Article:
Recent investments lift fundraising prospects for New Community Transformation Fund
Author: Carol Zichi
Posted Date: October 31, 2023
New Community Transformation Fund co-founder and Executive Chair Birgit Klohs, (second from the left) and Managing Director Ollie Howie (center) with fellow fund board members Kwame Anku (left) Christal Jackson and Skot Welch.
A series of recent investments totaling $1.1 million provides fundraising momentum for the New Community Transformation Fund, which invests in businesses owned by people of color.
The Steelcase Foundation and Novi-based electric transmission company ITC Holdings Corp. each invested $500,000 this fall in the New Community Transformation Fund. Their investments were followed by $100,000 from the City of Grand Rapids.
The New Community Transformation Fund previously received a $500,000 investment back in March from the Frey Foundation.
The investments elevated the New Community Transformation Fund’s fundraising total to date to nearly $12 million and were “an indication of not only interest but a commitment to the goal of the fund, which is diversification of our business ownership in West Michigan,” said co-founder and Executive Chair Birgit Klohs.
“Those were all great indicators of an engagement by those companies and institutions and organizations that they believe in the goal of the fund and that it is a necessary thing,” Klohs said. “
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The city’s $100,000 investment “is aligned with the city’s strategy of supporting entrepreneurship and creates access to investment opportunities for historically marginalized communities, including communities of color,” Grand Rapids City Manager Mark Washington said in an Oct. 10 statement.
“This investment also is aligned with the city’s values of collaboration, innovation, and equity to help remove barriers created by systematic and institutional injustice,” Washington said.
The New Community Transformation Fund invests $500,000 to $1.5 million in mid-stage businesses owned and operated by people or color or companies transitioning to new owners that are involved in financial technology, health care, advanced manufacturing and information technology. Companies receiving investments must relocate to West Michigan or already have their home base here.
Sending a signal
Launched in 2020, the fund seeks to raise $25 million and presently has a request pending for $7.5 million from the Michigan Strategic Fund, Managing Director Ollie Howie said.
If approved, the investment from the state would come from the nearly $237 million that Michigan’s getting from the $10 billion federal State Small Business Credit Initiative (SSBCI) created under the American Rescue Plan Act that Congress authorized and President Joe Biden signed into law in 2021.
The Michigan Strategic Fund in 2022 allocated a portion of the first $75 million of the state’s share of SSBCI funding toward venture capital investments.
Securing an investment from the state would further the New Community Transformation Fund’s momentum toward the $25 million goal, Managing Director Ollie Howie said. The $7.5 million also could help lure another $8 million in additional investments into the venture capital fund, Howie said.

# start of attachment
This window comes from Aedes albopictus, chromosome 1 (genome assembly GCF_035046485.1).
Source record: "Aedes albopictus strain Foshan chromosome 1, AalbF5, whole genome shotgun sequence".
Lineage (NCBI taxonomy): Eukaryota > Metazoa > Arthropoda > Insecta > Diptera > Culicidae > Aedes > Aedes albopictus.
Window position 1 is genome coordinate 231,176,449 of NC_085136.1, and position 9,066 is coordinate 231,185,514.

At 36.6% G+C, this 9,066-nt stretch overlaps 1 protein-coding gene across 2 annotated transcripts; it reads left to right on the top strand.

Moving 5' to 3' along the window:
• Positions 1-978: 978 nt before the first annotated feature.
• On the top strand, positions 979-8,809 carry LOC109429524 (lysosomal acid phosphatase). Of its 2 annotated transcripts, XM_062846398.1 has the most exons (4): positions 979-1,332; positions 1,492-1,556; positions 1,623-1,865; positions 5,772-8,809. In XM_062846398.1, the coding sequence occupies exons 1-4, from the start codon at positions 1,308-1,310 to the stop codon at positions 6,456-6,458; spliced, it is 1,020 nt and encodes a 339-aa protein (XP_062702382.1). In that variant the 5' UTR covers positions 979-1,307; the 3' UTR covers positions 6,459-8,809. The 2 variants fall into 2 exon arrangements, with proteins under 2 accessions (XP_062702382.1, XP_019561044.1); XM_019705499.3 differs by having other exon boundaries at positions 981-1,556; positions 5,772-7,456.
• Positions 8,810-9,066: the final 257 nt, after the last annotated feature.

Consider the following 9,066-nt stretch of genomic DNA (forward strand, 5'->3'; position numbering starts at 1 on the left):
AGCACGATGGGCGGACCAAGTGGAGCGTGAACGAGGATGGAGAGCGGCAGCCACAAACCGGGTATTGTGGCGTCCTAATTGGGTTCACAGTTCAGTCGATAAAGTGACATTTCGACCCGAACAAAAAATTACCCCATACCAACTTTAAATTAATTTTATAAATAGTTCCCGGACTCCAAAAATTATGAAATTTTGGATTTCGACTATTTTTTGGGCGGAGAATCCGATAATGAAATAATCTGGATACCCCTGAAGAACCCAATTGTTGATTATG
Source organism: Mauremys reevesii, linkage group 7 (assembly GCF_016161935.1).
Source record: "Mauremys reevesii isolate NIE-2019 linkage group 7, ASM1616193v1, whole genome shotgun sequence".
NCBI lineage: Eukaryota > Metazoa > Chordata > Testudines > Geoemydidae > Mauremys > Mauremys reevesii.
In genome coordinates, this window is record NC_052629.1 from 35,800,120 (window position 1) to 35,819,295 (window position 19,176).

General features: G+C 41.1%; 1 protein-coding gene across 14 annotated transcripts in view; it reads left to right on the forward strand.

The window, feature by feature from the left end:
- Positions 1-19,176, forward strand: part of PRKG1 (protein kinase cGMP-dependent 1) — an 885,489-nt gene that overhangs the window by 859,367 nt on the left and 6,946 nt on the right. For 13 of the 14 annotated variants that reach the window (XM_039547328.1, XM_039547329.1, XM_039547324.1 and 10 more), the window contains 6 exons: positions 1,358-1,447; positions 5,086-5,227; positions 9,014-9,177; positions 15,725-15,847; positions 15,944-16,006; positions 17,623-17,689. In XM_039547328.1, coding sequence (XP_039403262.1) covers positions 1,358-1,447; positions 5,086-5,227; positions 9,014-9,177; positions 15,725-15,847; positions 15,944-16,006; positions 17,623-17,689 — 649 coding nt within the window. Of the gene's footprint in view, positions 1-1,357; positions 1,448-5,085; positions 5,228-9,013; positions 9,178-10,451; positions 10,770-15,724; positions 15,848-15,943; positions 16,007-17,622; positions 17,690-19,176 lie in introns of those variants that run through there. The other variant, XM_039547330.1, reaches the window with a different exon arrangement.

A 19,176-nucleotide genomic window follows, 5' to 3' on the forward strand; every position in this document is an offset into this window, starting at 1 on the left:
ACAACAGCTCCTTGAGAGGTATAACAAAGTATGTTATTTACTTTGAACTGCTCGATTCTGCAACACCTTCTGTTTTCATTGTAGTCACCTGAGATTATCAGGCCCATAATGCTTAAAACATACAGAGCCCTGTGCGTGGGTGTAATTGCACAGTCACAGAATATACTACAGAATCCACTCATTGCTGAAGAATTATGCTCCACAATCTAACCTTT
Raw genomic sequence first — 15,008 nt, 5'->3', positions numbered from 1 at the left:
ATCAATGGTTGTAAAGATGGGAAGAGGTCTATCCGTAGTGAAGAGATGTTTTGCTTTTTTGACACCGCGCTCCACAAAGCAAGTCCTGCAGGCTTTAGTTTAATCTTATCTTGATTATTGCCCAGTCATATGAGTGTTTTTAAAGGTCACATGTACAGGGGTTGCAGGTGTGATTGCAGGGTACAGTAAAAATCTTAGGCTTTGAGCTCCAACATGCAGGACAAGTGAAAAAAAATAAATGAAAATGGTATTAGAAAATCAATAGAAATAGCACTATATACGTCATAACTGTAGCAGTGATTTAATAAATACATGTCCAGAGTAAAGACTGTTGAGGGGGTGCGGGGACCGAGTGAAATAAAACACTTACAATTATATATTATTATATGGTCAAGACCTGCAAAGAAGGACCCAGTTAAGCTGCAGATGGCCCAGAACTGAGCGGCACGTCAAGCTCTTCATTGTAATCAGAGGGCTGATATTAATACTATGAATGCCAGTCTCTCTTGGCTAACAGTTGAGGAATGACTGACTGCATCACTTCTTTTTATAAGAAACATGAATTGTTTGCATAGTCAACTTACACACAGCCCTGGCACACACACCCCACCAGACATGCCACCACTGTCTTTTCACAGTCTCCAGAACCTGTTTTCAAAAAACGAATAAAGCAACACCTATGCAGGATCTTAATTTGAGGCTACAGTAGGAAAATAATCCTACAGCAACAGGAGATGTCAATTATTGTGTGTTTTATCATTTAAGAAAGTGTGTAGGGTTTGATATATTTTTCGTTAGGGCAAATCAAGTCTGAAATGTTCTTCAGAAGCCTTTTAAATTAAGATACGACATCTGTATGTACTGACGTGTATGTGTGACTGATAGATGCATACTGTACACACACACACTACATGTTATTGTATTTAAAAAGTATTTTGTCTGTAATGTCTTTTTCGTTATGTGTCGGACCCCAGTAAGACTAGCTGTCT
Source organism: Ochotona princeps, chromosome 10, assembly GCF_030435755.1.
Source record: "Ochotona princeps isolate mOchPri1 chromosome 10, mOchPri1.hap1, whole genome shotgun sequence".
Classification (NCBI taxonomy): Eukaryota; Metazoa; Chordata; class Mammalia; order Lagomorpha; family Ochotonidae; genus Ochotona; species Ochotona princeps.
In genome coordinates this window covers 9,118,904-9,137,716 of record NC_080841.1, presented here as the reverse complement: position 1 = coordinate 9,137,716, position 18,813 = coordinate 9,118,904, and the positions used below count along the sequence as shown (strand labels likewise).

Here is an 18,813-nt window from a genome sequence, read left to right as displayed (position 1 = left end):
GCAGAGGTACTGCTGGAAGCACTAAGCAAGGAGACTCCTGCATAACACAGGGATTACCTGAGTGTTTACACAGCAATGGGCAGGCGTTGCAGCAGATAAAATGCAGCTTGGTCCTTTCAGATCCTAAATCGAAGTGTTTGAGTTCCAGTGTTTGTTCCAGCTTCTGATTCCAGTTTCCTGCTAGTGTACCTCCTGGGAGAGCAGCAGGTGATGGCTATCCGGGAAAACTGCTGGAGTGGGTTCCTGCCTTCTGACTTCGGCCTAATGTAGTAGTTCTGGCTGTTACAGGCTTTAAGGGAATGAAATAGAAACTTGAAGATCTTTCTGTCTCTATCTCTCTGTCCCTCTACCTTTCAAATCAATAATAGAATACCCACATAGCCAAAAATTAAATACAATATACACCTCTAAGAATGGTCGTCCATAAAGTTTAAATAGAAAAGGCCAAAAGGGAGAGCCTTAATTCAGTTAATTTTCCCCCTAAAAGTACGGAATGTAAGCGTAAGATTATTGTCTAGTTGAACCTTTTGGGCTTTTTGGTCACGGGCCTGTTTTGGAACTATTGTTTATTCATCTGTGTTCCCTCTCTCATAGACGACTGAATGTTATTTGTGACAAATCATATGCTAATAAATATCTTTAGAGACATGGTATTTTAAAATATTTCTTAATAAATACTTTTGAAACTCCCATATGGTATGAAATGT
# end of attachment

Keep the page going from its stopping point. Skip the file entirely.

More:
“We think that could be catalytic for new private dollars as well,” Howie said. “We continue to have other private institutions that are interested, and with the state state’s support, we think we could get to our goal of $25 million.”
This year’s investments in the fund “give us a lift, for sure” that can support the fund’s pitch to prospective investors and to the state, Klohs said. The city’s investment was a “validating moment” for the fund, she said.
“Anybody who invests, in my mind, gives the state an indication that there is faith and trust in the fund,” Klohs said.
The New Community Transformation Fund’s recent progress comes as venture capital fundraising overall has been down across the U.S. coming out of the pandemic.
The third quarter Venture Monitor report from PitchBook and the National Venture Capital Association shows that through the third quarter, 344 U.S. venture capital firms raised $42.7 billion. That’s well below the pace of 2022, when 1,278 venture firms raised $172.5 billion through the full year.
The New Community Transformation Fund’s focus on investing in entrepreneurs of color who historically have received a small fraction of the venture capital invested annually in the U.S. can help to overcome the present national fundraising sluggishness, Klohs said.
“This is also a special fund and people still see the need for investing in this particular group of entrepreneurs,” Klohs said.
Investments the fund has made so far include Grain Technologies Inc., an Oakland, Calif.-based fintech that planned to move its headquarters to Grand Rapids; Zil Money Corp., a Texas fintech that moved to Grand Rapids; and Grand Rapids-based BAMF Health Inc., which developed and launched an advanced cancer treatment.
The pipeline for future deal flow remains good, Howie said.
“We have a lot of great opportunities,” he said.
Media Contact: Mark Sanchez - Crain Grand Rapids Business